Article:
theyellowmeteor Featured By Owner Mar 8, 2017
It makes sense for older shows to have little to no continuity. That way, if you missed an episode -- or several in a row -- it didn't affect your experience. Nowadays, everything is recorded and remembered forever. You can watch shows at your own pace, unbeholden to the capricious uncaring TV schedule, remorseless at your work/school hours or the fact that two shows you like overlap. People wait for a whole season of a show they like to come out and watch it all in one sitting. It's not so much they've adapted to modern storytelling (I have no reason to believe that continuous stories told in episodes is a new concept), rather they're adapting to modern technology.
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:iconsileasf:
Sileasf Featured By Owner Mar 8, 2017
I notice South Park isn't on here. If you put it on here, you would have to separate it by seasons. Seasons 1 through 17 would be to the left of the chart, seasons 18 and 19 further to the right, season 20 waaaaay further the right.
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:iconprincessbinas:
princessbinas Featured By Owner Mar 8, 2017  Hobbyist General Artist
That sounds like a fun one for him alright. Hope he does not run out of room on there thanks to South Park.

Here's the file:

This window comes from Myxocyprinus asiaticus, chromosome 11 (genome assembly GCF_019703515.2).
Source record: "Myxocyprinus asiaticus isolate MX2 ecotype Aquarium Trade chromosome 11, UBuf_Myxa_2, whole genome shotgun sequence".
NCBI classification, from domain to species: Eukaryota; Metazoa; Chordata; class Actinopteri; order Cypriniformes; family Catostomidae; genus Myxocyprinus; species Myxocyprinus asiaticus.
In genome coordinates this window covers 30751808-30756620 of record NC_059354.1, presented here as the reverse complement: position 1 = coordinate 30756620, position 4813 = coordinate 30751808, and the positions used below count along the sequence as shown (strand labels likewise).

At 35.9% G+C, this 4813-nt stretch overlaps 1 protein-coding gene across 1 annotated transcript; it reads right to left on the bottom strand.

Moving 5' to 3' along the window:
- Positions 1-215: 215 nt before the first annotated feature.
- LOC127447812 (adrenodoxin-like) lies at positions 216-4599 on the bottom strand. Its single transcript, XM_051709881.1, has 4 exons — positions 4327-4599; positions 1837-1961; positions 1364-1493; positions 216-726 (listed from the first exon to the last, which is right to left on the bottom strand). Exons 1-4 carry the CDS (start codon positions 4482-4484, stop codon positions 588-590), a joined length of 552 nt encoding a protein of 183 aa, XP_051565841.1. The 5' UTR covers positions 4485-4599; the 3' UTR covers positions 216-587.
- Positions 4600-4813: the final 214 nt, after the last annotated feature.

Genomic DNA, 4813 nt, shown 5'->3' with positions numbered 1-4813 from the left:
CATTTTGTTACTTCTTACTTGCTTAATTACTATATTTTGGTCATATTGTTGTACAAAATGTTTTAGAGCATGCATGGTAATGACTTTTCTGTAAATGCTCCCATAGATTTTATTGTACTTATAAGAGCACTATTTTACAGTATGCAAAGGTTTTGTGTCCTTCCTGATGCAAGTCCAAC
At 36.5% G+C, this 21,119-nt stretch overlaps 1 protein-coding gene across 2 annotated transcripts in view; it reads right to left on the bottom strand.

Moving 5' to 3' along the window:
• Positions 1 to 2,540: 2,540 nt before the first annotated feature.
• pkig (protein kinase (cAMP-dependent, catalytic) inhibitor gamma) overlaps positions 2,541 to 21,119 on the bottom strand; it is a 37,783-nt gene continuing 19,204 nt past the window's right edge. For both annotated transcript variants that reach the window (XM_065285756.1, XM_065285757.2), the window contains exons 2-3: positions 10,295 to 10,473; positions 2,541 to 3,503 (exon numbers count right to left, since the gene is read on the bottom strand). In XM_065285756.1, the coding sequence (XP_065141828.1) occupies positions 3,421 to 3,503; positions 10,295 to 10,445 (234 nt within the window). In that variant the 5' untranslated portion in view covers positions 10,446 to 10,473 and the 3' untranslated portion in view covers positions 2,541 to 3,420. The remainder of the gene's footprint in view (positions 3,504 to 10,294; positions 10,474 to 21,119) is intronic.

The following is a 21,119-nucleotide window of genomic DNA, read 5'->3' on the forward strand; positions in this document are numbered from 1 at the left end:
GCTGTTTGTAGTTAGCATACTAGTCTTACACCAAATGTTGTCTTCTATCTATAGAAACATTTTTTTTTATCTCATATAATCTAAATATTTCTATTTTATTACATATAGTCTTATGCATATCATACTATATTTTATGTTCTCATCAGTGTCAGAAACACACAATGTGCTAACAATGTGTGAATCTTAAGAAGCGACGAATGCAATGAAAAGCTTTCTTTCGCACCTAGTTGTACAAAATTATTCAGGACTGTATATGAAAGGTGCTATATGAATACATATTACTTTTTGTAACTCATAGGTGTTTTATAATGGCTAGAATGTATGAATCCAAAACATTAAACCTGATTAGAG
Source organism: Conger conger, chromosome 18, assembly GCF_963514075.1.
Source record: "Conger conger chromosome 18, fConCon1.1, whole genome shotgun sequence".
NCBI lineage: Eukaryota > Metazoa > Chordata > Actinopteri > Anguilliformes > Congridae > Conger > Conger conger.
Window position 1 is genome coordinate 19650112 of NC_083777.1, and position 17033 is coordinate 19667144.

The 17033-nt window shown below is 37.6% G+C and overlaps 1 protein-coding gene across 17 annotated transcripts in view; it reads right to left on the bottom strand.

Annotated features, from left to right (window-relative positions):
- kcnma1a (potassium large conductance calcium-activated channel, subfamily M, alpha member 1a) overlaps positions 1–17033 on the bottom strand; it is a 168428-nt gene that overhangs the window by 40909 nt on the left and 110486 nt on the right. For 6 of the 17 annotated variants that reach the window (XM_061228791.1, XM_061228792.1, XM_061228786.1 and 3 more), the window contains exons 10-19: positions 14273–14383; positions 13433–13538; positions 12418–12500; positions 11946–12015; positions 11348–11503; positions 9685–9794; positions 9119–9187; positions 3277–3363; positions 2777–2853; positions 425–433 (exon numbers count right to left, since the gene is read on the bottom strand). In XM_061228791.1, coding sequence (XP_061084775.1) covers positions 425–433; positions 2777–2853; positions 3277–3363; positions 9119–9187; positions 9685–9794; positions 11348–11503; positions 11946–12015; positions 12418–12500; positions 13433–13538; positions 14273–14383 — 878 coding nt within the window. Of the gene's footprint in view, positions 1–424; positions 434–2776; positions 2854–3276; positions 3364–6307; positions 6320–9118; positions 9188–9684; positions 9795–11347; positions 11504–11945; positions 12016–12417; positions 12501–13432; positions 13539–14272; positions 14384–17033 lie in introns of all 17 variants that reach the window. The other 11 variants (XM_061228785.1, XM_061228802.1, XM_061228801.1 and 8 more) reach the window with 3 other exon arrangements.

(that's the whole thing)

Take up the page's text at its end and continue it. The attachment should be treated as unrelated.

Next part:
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:iconwanderer619:
Wanderer619 Featured By Owner Mar 8, 2017
Neat :)
Reply
:iconzexoguy:
Zexoguy Featured By Owner Mar 8, 2017
Dexter's Lab was ever much for continuity. It seemed like it made up new rules for every other episode and only kept the basics constant, like how the lab has to stay a secret from his parents. Remember the episode where he turned DeeDee into a pony and at the end she ran away and didn't change back? That always kinda bugged me.
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:iconsileasf:
Sileasf Featured By Owner Mar 8, 2017
Or remember that other episode where Dexter supposedly locked himself out of his lab and there was no other way back in? I guess there was another way to get back in because he's back in the lab in just a couple of episodes. Imagine if that had been the series finale. That would have been pretty tragic.
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:icondjdevil999:
DJdevil999 Featured By Owner Mar 8, 2017  Hobbyist General Artist
A very interesting chart.
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:icontornadosponge: